When it premiered in 2013, Orange is the New Black creator Jenji Kohan was interviewed on NPR’s Fresh Air about the series based on Piper Kerman’s memoir of serving time in a women’s prison. She called the show’s Piper, depicted by Taylor Schilling, her “Trojan Horse,” her way through the palace gates of studio television production to ultimately be able to tell the stories she really wanted to tell, about the marginalized, the minorities, the underdogs. Leading with an attractive blonde was her way in.
If you can’t beat ’em, join ’em. Then beat ’em.
The fifth season of the women’s prison drama premiered on Netflix June 9, and over the years the show has expanded from Piper’s story of a privileged yuppie serving time for a drug crime to a female-driven ensemble statement piece on the prison industrial complex, racial, sexual and gender politics and, quite possibly, humanity itself.
[Obligatory spoiler alert: mild disclosures ahead!]
Season four ended on a tragic cliffhanger, as the Litchfield prison was on the brink of riot following the murder of Poussey Washington (Samira Wiley) by a rookie guard who inadvertently smothered her to death. When another guard shirks the system and smuggles a gun into the prison, it’s Daya (Dascha Polanco) who ends up with it in her hands, pointed back at the guards, with her fellow inmates surrounding her.
We pick up exactly where we left off, and the entire season – thirteen hour-long episodes – covers only the next three days of the riot, as inmates, guards, prison staff, families and even local government navigate the chaos that ensues. Within a couple of episodes, there’s so much going on that honestly, it’d be impossible to encapsulate all the various plot lines and developments. A series that’s always thrived on its ensemble nature unfortunately becomes muddled and confusing as it tries to keep the multitude of loose ends from fraying entirely.
It’s shaky territory to insinuate that, with so many stories spinning at once, it’s impossible to keep track of them all and something is bound to get lost in the shuffle. Just remembering every character’s name is difficult, let alone their story and backstory. Which, as that comes out of this reviewer’s keyboard, I realize is likely just the issue Kohan and her writers seek to illuminate. How many nameless, faceless women wake up every morning in this country’s prisons and we never know their stories? There’s a guilt that comes with not being better able to know and internalize these stories, and no one likes to watch a show that makes them feel guilty.
In earlier seasons, each of these characters was defined by sharp, distinct lines in character development, a credit to the team of writers who took Kerman’s memoir and ran with it. We knew the varied motivations of matriarch Red (Kate Mulgrew), rebel Nicky (Natasha Lyonne), proud Sophia (Lavern Cox) and dynamic duo Maritza (Diane Guerrero) and Flaca (Jackie Cruz). A few episodes into season five and all this started blurring so entirely that every character sounds the same. Indeed, every character might have her own story, but they also apparently have the same joke writer, so stale are the one-liners they are all prone to shoot off.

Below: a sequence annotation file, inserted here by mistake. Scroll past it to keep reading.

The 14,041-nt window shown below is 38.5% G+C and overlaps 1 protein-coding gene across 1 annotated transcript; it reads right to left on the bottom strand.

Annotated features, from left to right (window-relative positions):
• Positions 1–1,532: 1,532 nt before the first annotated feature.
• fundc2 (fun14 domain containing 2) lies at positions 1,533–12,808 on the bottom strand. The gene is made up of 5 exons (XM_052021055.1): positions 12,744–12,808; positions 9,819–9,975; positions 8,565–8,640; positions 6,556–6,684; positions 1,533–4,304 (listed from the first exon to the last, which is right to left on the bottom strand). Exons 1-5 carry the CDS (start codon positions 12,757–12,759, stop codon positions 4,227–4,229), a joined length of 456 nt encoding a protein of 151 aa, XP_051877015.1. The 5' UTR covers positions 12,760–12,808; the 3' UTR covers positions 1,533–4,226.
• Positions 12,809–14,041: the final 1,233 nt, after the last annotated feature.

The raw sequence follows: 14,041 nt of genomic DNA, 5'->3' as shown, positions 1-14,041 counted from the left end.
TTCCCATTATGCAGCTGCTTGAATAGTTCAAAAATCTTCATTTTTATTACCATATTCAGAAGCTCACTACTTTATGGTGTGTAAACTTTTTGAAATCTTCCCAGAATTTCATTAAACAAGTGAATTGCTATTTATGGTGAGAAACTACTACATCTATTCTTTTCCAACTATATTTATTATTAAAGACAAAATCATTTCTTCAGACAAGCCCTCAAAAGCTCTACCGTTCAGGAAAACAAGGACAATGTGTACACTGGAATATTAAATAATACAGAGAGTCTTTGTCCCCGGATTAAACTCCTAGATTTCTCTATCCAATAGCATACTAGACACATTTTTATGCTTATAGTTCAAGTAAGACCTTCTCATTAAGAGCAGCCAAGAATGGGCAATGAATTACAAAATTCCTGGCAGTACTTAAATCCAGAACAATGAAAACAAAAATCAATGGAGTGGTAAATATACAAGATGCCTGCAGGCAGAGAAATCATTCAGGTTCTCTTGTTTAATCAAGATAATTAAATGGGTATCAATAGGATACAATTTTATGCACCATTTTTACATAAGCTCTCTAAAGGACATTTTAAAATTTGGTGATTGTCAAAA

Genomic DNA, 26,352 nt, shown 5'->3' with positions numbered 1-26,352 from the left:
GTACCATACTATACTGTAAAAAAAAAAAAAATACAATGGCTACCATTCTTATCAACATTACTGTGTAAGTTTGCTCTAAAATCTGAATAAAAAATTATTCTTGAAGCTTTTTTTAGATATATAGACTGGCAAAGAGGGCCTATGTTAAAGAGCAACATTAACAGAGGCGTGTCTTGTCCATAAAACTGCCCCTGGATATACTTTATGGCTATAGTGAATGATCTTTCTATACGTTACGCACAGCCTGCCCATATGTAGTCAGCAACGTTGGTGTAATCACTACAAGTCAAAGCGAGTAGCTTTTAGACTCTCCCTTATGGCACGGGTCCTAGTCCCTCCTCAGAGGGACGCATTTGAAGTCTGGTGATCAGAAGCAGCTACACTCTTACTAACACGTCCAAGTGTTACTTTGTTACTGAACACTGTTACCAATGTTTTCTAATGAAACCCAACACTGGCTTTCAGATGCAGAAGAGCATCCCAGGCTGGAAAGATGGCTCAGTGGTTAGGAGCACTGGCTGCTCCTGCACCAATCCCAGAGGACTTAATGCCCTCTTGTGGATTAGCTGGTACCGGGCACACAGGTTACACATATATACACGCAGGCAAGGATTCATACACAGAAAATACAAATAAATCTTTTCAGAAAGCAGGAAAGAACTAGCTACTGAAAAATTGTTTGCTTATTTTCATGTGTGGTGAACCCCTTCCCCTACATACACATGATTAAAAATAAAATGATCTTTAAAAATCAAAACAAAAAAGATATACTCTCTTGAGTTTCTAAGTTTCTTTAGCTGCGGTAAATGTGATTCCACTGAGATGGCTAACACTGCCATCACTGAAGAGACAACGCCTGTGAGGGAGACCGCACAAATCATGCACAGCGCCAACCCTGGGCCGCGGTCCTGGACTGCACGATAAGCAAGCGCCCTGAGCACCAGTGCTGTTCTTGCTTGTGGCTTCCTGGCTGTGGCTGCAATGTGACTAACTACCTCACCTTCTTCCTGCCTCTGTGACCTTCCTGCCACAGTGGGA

That’s not to say this chaotic season isn’t without its merits. Each episode has moments of sincerity, cheapened as they may be in the forced levity of an otherwise heavy season. We’re dealing with the real grief over Poussey’s death, and it manifests itself in moving ways. Taystee (Danielle Brooks) channels that injustice into leading the negotiations with corporate prison reps, becoming the face of the riot and determined to not let her friend’s death be in vain. Brook (Kimiko Glenn) had just been falling in love with Poussey when she was killed, and her tribute to that budding relationship and its sudden loss via the prison’s library is one of the best moments of the season.
The best part of this sub-par season, by leaps and bounds, is Uzo Aduba and her portrayal of Suzanne “Crazy Eyes” Warren. A character who started as goofy comic relief for Schilling’s first year in the joint has become the most layered, vulnerable and poignant character on the show. Her experience of the riot is at times painful to watch, but stunning in how unique it is. No one is inside Suzanne’s head (for better or worse), and thus she navigates the three long days and nights of the riot in an entirely individual way, separate from the cliques and factions that form in fast order. Aduba balances depth and innocence, pain and joy, confusion and fascination with the skill of a master actor in her prime. She’s already won two Emmys for the role; may this season bring her a lucky third.
By the time the season wraps, Kohan and her team have concluded the riot – at least to some degree. This time-condensed season ends on a cliffhanger of its own, though not nearly as dramatic as the one before it. Netflix announced in 2016 that it renewed the series for three more seasons, so we’ve got at least 2 more to see where all these loose ends – many of which remained frayed and untended in season 5 – all wind up. If, in the grand story arc of the show, this season proves to be just a bridge to bigger and better things, all will be forgiven in hindsight. But as the latest offering of a series once capable of enviable and impressive modern characters, this season misses the mark.